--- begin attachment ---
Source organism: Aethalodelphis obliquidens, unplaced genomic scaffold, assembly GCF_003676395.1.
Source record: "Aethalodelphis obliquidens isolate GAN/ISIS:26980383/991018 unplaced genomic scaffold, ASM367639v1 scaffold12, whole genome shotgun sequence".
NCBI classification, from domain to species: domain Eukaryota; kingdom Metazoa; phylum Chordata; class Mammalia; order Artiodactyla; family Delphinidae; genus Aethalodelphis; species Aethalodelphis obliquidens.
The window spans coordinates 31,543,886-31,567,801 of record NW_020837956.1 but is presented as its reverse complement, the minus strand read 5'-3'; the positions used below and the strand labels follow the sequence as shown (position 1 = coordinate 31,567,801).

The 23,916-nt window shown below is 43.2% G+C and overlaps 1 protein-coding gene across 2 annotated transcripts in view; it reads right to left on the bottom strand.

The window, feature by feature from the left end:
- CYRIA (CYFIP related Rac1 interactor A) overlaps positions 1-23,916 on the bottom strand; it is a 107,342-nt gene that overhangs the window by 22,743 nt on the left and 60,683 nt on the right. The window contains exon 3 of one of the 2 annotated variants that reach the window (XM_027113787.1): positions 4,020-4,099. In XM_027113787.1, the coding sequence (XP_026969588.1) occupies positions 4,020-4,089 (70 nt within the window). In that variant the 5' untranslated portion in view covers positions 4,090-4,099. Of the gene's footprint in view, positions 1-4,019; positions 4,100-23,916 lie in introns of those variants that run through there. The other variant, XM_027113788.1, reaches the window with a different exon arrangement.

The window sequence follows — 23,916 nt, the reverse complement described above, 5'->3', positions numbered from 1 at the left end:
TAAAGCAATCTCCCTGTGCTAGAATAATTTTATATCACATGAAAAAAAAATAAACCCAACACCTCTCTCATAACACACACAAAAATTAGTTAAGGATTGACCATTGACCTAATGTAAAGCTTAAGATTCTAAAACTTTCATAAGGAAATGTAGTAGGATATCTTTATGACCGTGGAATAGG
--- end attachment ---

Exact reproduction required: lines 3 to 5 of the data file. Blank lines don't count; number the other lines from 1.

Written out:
NCBI classification, from domain to species: domain Eukaryota; kingdom Metazoa; phylum Chordata; class Mammalia; order Artiodactyla; family Delphinidae; genus Aethalodelphis; species Aethalodelphis obliquidens.
The window spans coordinates 31,543,886-31,567,801 of record NW_020837956.1 but is presented as its reverse complement, the minus strand read 5'-3'; the positions used below and the strand labels follow the sequence as shown (position 1 = coordinate 31,567,801).

The 23,916-nt window shown below is 43.2% G+C and overlaps 1 protein-coding gene across 2 annotated transcripts in view; it reads right to left on the bottom strand.